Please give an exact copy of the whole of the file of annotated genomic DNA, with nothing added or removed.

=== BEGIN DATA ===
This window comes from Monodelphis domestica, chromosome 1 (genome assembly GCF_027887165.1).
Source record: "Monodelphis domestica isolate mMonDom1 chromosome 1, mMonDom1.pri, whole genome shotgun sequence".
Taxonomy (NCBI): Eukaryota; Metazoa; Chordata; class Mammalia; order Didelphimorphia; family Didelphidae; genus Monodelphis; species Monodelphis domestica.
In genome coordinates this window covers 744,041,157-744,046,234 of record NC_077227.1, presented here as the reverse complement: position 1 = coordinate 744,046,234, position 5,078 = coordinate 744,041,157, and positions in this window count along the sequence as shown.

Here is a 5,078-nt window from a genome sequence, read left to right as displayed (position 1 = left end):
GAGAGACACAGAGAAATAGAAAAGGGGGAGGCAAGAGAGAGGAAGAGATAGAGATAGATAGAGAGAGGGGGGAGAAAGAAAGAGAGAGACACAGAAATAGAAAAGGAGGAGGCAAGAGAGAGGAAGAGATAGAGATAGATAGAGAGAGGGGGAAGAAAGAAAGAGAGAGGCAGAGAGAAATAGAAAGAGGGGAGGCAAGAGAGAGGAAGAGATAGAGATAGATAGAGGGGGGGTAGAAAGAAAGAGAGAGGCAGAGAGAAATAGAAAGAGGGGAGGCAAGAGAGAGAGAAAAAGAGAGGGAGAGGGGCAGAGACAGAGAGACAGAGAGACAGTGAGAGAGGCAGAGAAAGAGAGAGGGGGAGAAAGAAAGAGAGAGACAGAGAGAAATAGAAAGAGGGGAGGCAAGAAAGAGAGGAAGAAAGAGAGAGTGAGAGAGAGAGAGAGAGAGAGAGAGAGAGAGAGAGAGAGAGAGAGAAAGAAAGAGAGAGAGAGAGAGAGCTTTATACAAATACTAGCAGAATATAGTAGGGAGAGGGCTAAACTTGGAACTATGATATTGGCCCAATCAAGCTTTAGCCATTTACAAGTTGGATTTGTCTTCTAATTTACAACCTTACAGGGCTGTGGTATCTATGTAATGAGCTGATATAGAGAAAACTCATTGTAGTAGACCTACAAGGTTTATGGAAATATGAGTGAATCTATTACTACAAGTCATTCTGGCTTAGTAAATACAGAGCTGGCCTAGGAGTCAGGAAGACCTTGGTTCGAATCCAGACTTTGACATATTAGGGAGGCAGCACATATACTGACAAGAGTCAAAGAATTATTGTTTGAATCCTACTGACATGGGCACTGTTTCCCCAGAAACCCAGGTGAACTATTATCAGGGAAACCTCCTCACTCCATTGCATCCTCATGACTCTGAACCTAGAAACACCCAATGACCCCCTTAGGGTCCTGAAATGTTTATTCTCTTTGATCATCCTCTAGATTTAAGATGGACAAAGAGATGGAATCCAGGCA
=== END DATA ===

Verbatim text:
This window comes from Monodelphis domestica, chromosome 1 (genome assembly GCF_027887165.1).
Source record: "Monodelphis domestica isolate mMonDom1 chromosome 1, mMonDom1.pri, whole genome shotgun sequence".
Taxonomy (NCBI): Eukaryota; Metazoa; Chordata; class Mammalia; order Didelphimorphia; family Didelphidae; genus Monodelphis; species Monodelphis domestica.
In genome coordinates this window covers 744,041,157-744,046,234 of record NC_077227.1, presented here as the reverse complement: position 1 = coordinate 744,046,234, position 5,078 = coordinate 744,041,157, and positions in this window count along the sequence as shown.

Here is a 5,078-nt window from a genome sequence, read left to right as displayed (position 1 = left end):
GAGAGACACAGAGAAATAGAAAAGGGGGAGGCAAGAGAGAGGAAGAGATAGAGATAGATAGAGAGAGGGGGGAGAAAGAAAGAGAGAGACACAGAAATAGAAAAGGAGGAGGCAAGAGAGAGGAAGAGATAGAGATAGATAGAGAGAGGGGGAAGAAAGAAAGAGAGAGGCAGAGAGAAATAGAAAGAGGGGAGGCAAGAGAGAGGAAGAGATAGAGATAGATAGAGGGGGGGTAGAAAGAAAGAGAGAGGCAGAGAGAAATAGAAAGAGGGGAGGCAAGAGAGAGAGAAAAAGAGAGGGAGAGGGGCAGAGACAGAGAGACAGAGAGACAGTGAGAGAGGCAGAGAAAGAGAGAGGGGGAGAAAGAAAGAGAGAGACAGAGAGAAATAGAAAGAGGGGAGGCAAGAAAGAGAGGAAGAAAGAGAGAGTGAGAGAGAGAGAGAGAGAGAGAGAGAGAGAGAGAGAGAGAGAGAGAAAGAAAGAGAGAGAGAGAGAGAGCTTTATACAAATACTAGCAGAATATAGTAGGGAGAGGGCTAAACTTGGAACTATGATATTGGCCCAATCAAGCTTTAGCCATTTACAAGTTGGATTTGTCTTCTAATTTACAACCTTACAGGGCTGTGGTATCTATGTAATGAGCTGATATAGAGAAAACTCATTGTAGTAGACCTACAAGGTTTATGGAAATATGAGTGAATCTATTACTACAAGTCATTCTGGCTTAGTAAATACAGAGCTGGCCTAGGAGTCAGGAAGACCTTGGTTCGAATCCAGACTTTGACATATTAGGGAGGCAGCACATATACTGACAAGAGTCAAAGAATTATTGTTTGAATCCTACTGACATGGGCACTGTTTCCCCAGAAACCCAGGTGAACTATTATCAGGGAAACCTCCTCACTCCATTGCATCCTCATGACTCTGAACCTAGAAACACCCAATGACCCCCTTAGGGTCCTGAAATGTTTATTCTCTTTGATCATCCTCTAGATTTAAGATGGACAAAGAGATGGAATCCAGGCA